How Does Summer 2017 Compare to Past Summers?
by Stephen Strum, on Aug 14, 2017 1:40:11 PM
While some extreme heat has been seen this summer across portions of the country, most recently across the Pacific Northwest, the entire June-August summer period is running much cooler than last year for the country on a population weighted basis.
The plot below shows the June-August average US temperatures on a population weighted basis since 1981. NOAA generally shows temperature data for the country that is based on an area weighted average. While this data is similar, weighting the temperature observations based on population density (using 2010 census numbers) is more useful when trying to compare to energy consumption data. Hot weather in places like Los Angeles, Houston, and New York City will have a bigger impact on total US energy consumption than will hot weather in Billings, Montana.
So, this plot shows that this summer (denoted by the yellow dot on the right end of the plot) is running well below last summer’s record warm level, but similar to what was seen in 2015, and warmer than the summers of 2013 and 2014. The value for this year uses observations through August 8th and then forecast data for the remainder of the month. The coolest summer since 1981occurred in 1992, though the cool weather that year was aided by the cooling influence from the eruption of Mount Pinatubo the previous year.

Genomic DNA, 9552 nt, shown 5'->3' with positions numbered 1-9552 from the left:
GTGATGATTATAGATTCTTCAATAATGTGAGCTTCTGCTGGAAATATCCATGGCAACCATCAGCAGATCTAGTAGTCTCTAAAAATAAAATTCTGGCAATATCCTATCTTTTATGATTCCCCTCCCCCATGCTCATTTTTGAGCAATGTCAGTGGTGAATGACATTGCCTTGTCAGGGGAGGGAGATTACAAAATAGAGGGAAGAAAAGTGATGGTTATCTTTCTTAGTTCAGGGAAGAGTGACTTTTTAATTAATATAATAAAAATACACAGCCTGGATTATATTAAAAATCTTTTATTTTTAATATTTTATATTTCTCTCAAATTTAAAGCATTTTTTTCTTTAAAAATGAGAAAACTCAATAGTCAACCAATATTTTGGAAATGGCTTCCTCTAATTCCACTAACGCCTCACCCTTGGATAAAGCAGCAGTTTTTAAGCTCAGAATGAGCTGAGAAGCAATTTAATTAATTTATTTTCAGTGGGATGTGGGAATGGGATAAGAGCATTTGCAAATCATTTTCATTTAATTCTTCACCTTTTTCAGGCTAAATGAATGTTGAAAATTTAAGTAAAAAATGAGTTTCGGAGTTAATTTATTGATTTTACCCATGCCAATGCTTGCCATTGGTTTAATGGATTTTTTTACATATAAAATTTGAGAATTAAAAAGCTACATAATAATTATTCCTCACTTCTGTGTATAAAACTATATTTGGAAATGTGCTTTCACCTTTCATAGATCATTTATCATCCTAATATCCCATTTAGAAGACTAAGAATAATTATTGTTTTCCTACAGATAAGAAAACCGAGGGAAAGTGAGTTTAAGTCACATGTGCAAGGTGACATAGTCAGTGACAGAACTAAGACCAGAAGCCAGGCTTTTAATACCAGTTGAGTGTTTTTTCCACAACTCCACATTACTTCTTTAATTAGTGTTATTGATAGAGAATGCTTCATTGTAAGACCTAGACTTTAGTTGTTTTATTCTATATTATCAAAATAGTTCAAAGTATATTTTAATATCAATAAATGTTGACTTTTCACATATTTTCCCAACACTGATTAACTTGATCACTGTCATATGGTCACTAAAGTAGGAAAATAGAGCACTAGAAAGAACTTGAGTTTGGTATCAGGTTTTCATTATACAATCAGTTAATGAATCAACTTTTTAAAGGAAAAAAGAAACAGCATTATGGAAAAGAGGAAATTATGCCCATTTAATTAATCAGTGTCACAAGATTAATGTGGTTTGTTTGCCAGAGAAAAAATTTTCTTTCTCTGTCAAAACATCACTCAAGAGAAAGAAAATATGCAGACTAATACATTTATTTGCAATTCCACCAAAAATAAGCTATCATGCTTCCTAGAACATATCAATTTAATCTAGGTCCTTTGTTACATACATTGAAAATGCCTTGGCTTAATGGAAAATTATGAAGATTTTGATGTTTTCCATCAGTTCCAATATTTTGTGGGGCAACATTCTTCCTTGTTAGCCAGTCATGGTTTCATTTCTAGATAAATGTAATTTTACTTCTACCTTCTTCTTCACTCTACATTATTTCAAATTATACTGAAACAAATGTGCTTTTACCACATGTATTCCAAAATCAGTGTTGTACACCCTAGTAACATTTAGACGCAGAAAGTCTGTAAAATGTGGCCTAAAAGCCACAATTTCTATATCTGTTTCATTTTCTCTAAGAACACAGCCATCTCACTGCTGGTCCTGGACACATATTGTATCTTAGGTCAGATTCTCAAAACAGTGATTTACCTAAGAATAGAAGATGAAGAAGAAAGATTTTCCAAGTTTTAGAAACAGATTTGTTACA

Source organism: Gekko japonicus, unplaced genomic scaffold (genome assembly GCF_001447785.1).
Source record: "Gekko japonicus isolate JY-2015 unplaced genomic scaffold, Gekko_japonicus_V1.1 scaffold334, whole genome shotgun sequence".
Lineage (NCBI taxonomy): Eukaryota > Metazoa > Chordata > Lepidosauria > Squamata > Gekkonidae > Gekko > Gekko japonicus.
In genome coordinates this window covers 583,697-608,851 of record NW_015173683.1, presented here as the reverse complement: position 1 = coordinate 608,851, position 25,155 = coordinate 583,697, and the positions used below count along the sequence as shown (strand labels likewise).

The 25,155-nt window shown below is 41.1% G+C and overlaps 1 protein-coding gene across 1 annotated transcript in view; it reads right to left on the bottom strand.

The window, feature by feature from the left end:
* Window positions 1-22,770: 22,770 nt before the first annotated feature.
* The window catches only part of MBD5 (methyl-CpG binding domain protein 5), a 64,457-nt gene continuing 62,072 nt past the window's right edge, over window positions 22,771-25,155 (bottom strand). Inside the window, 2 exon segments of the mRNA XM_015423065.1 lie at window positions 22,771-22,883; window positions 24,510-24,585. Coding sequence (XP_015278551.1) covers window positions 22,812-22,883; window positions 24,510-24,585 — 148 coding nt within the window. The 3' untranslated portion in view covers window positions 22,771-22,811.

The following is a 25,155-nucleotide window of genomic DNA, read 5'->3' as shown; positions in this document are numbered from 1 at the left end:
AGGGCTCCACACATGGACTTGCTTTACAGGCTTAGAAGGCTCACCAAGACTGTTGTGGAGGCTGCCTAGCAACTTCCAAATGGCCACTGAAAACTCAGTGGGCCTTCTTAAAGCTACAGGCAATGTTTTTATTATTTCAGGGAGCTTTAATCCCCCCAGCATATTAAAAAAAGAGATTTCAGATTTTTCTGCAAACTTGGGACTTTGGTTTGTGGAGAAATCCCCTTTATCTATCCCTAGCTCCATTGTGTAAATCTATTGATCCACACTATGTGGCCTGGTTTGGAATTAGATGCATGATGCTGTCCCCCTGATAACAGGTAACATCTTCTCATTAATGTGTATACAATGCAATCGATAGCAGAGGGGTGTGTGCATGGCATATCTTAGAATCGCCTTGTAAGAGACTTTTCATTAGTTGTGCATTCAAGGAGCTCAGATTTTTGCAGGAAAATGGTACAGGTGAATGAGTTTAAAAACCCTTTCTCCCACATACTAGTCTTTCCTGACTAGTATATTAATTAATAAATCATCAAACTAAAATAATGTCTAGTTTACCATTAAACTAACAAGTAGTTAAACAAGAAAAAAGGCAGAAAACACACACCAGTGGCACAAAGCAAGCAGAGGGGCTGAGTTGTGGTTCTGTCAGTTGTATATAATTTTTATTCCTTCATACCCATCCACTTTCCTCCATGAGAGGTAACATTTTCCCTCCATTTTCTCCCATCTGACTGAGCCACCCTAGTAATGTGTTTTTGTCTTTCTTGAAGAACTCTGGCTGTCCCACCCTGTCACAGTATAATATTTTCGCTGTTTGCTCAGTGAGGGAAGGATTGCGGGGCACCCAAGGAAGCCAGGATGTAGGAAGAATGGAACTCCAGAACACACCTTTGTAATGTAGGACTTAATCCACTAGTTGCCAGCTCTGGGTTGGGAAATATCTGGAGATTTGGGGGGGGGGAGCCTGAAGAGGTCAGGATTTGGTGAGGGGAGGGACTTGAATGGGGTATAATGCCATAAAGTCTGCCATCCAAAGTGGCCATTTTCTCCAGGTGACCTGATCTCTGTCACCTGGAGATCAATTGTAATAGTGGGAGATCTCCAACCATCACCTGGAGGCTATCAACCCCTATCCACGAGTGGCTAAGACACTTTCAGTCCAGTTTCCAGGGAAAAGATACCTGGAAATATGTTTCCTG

The western portions of the country have been the focal area for heat this summer, while areas farther east have been more variable. Most of the central and eastern portions of the country were still warmer than normal during June and July, with the main exception being the southern Mississippi Valley region. While the first half of August will average cooler than normal across most of the country east of the Rockies, the warmth earlier this summer and potential return to warmer weather later this month should still push most areas to above normal for the entire summer average. Summer 2017 currently looks to end up as the 9th warmest summer on record since 1981, but more than a full degree Fahrenheit cooler than summer 2016.
The plots above show the monthly temperature anomaly patterns for each month this summer as well as the full June-August temperature anomaly composite. Areas from Little Rock to New Orleans look to end up with the coolest anomalies for the summer season while areas from Salt Lake City to Boise may end up seeing the strongest warm anomalies for the summer.
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